Functional similarities between the Listeria monocytogenes virulence regulator PrfA and cyclic AMP receptor protein: the PrfA* (Gly145Ser) mutation increases binding affinity for target DNA

Yolanda Vega, Carmen Dickneite, Maria Teresa Ripio, Regine Böckmann, Bruno González Zörn, Susanna Novella, Gustavo Dominguez-Bernal, Werner Goebel, Jose A Vazquez-Boland

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Most Listeria monocytogenes virulence genes are positively regulated by the PrfA protein, a transcription factor sharing sequence similarities with cyclic AMP (cAMP) receptor protein (CRP). Its coding gene, prfA, is regulated by PrfA itself via an autoregulatory loop mediated by the upstream PrfA-dependent plcA promoter. We have recently characterized prfA* mutants from L. monocytogenes which, as a result of a single amino acid substitution in PrfA, Gly145Ser, constitutively overexpress prfA and the genes of the PrfA virulence regulon. Here, we show that about 10 times more PrfA protein is produced in a prfA* strain than in the wild type. Thus, the phenotype of prfA* mutants is presumably due to the synthesis of a PrfA protein with higher promoter-activating activity (PrfA*), which keeps its intracellular levels constantly elevated by positive feedback. We investigated the interaction of PrfA and PrfA* (Gly145Ser) with target DNA. Gel retardation assays performed with a DNA fragment carrying the PrfA binding site of the plcA promoter demonstrated that the PrfA* mutant form is much more efficient than wild-type PrfA at forming specific DNA-protein complexes. In footprinting experiments, the two purified PrfA forms interacted with the same nucleotides at the target site, although the minimum amount required for protection was 6 to 7 times lower with PrfA*. These results show that the primary functional consequence of the Gly145Ser mutation is an increase in the affinity of PrfA for its target sequence. Interestingly, similar mutations at the equivalent position in CRP result in a transcriptionally active, CRP* mutant form which binds with high affinity to target DNA in the absence of the activating cofactor, cAMP. Our observations suggest that the structural similarities between PrfA and CRP are also functionally relevant and support a model in which the PrfA protein, like CRP, shifts from transcriptionally inactive to active conformations by interaction with a cofactor.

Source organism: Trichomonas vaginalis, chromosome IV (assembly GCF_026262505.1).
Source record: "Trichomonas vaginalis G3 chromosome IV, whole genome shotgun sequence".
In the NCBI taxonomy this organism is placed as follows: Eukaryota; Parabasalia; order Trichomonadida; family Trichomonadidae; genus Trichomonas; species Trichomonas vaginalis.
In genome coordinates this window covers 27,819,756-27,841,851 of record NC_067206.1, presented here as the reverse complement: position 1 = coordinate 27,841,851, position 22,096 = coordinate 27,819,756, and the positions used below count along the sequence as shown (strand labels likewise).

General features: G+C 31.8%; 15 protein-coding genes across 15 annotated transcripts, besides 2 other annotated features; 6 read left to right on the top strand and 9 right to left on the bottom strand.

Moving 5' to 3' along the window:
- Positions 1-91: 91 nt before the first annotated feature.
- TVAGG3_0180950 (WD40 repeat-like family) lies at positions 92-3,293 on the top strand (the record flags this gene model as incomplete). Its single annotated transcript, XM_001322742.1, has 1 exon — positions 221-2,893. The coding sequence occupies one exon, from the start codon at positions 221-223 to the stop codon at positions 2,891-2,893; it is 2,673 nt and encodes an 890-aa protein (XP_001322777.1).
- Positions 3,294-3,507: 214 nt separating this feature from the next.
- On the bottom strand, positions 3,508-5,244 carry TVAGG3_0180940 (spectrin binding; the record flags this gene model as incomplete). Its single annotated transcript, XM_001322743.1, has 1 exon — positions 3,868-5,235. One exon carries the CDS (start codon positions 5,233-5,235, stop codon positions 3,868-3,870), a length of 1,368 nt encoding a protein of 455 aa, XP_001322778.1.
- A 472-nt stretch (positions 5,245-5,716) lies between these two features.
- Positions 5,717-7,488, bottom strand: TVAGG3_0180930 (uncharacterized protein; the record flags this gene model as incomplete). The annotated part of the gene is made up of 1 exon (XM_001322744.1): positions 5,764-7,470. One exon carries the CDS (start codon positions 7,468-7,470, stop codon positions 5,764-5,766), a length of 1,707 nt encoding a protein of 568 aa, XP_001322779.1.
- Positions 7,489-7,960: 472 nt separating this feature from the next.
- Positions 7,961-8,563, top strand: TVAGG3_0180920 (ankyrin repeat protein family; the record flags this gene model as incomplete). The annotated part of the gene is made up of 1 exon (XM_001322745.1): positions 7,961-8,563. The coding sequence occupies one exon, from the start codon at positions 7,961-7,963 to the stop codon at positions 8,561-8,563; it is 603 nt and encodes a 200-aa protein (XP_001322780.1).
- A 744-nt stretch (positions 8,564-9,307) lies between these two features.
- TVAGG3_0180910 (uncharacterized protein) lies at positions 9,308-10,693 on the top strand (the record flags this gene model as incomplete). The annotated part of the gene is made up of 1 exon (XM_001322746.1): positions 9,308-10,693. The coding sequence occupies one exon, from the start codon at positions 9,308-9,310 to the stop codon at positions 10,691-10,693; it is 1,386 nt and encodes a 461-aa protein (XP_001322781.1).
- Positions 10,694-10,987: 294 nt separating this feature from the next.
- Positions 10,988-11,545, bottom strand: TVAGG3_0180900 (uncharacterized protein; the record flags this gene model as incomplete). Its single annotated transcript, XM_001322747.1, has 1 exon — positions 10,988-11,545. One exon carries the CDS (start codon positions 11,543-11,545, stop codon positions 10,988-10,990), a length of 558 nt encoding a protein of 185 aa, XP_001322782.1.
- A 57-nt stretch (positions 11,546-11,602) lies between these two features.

Original languageEnglish
Pages (from-to)6655-60
Number of pages6
JournalJournal of Bacteriology
Issue number24
Publication statusPublished - Dec 1998


  • Bacterial Proteins/genetics
  • Bacterial Proteins/metabolism
  • Binding Sites
  • Cyclic AMP Receptor Protein/genetics
  • Cyclic AMP Receptor Protein/metabolism
  • DNA/metabolism
  • Glycine/genetics
  • Glycine/metabolism
  • Listeria monocytogenes/genetics
  • Listeria monocytogenes/metabolism
  • Listeria monocytogenes/pathogenicity
  • Oligodeoxyribonucleotides/metabolism
  • Peptide Termination Factors
  • Point Mutation
  • Serine/genetics
  • Serine/metabolism
  • Trans-Activators/genetics
  • Trans-Activators/metabolism
  • Virulence


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